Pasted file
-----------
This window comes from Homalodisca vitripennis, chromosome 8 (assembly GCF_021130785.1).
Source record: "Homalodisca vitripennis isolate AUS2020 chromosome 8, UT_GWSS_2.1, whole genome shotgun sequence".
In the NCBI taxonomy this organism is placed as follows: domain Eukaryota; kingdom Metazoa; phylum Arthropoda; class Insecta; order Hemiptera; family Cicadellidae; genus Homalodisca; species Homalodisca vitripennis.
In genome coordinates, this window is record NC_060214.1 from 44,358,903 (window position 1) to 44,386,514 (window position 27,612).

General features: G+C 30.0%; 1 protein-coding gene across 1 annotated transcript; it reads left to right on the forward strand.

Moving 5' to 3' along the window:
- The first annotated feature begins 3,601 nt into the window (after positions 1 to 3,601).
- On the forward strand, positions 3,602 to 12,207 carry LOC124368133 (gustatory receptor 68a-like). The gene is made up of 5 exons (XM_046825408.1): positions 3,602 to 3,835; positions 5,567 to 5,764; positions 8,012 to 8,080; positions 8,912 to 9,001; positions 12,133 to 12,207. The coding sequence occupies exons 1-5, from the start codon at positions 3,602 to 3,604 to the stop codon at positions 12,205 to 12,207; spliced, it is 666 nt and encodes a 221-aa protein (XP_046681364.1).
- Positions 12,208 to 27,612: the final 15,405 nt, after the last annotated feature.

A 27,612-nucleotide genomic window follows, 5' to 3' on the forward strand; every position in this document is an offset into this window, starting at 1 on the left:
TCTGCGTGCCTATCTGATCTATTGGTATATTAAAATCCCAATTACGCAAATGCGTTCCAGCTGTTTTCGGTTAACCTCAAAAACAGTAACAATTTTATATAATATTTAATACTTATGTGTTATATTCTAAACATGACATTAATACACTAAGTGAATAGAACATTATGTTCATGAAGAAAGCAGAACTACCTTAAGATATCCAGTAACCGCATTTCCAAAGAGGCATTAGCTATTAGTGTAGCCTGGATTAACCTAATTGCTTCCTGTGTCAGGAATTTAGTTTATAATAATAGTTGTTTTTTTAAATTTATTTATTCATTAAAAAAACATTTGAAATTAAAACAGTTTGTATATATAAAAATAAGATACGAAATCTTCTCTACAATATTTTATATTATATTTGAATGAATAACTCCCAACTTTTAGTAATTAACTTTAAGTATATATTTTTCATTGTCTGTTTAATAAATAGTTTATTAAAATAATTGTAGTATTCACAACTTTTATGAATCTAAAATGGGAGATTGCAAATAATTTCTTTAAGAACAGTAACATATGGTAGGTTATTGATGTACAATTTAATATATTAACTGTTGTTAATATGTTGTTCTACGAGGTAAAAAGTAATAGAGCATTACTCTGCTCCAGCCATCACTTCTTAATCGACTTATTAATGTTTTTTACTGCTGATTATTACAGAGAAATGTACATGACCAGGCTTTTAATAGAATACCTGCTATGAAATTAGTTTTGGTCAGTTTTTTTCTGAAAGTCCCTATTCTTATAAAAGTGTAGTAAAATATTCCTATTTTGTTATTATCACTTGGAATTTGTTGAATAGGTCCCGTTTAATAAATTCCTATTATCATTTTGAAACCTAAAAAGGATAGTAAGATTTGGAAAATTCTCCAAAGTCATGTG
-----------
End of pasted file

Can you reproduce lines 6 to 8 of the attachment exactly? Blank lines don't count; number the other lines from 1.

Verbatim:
Moving 5' to 3' along the window:
- The first annotated feature begins 3,601 nt into the window (after positions 1 to 3,601).
- On the forward strand, positions 3,602 to 12,207 carry LOC124368133 (gustatory receptor 68a-like). The gene is made up of 5 exons (XM_046825408.1): positions 3,602 to 3,835; positions 5,567 to 5,764; positions 8,012 to 8,080; positions 8,912 to 9,001; positions 12,133 to 12,207. The coding sequence occupies exons 1-5, from the start codon at positions 3,602 to 3,604 to the stop codon at positions 12,205 to 12,207; spliced, it is 666 nt and encodes a 221-aa protein (XP_046681364.1).